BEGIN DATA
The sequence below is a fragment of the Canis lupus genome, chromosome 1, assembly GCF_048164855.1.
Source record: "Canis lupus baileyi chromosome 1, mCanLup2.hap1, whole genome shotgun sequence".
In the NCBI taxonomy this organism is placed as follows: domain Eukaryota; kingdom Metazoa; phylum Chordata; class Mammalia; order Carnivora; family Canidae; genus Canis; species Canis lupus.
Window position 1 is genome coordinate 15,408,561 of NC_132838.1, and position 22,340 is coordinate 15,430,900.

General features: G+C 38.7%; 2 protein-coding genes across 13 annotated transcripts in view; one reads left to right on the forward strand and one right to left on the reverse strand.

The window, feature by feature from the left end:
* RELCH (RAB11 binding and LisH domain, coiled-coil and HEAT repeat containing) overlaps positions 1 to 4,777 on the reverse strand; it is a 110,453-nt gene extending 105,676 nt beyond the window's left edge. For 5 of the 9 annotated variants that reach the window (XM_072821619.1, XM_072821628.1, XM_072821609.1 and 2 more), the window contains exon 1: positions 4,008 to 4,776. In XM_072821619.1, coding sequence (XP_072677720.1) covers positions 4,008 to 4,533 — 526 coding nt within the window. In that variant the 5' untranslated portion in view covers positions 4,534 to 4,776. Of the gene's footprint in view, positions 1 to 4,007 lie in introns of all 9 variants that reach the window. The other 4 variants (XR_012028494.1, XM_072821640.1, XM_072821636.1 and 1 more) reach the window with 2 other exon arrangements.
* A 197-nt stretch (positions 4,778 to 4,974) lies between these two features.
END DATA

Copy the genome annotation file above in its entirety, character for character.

The sequence below is a fragment of the Canis lupus genome, chromosome 1, assembly GCF_048164855.1.
Source record: "Canis lupus baileyi chromosome 1, mCanLup2.hap1, whole genome shotgun sequence".
In the NCBI taxonomy this organism is placed as follows: domain Eukaryota; kingdom Metazoa; phylum Chordata; class Mammalia; order Carnivora; family Canidae; genus Canis; species Canis lupus.
Window position 1 is genome coordinate 15,408,561 of NC_132838.1, and position 22,340 is coordinate 15,430,900.

General features: G+C 38.7%; 2 protein-coding genes across 13 annotated transcripts in view; one reads left to right on the forward strand and one right to left on the reverse strand.

The window, feature by feature from the left end:
* RELCH (RAB11 binding and LisH domain, coiled-coil and HEAT repeat containing) overlaps positions 1 to 4,777 on the reverse strand; it is a 110,453-nt gene extending 105,676 nt beyond the window's left edge. For 5 of the 9 annotated variants that reach the window (XM_072821619.1, XM_072821628.1, XM_072821609.1 and 2 more), the window contains exon 1: positions 4,008 to 4,776. In XM_072821619.1, coding sequence (XP_072677720.1) covers positions 4,008 to 4,533 — 526 coding nt within the window. In that variant the 5' untranslated portion in view covers positions 4,534 to 4,776. Of the gene's footprint in view, positions 1 to 4,007 lie in introns of all 9 variants that reach the window. The other 4 variants (XR_012028494.1, XM_072821640.1, XM_072821636.1 and 1 more) reach the window with 2 other exon arrangements.
* A 197-nt stretch (positions 4,778 to 4,974) lies between these two features.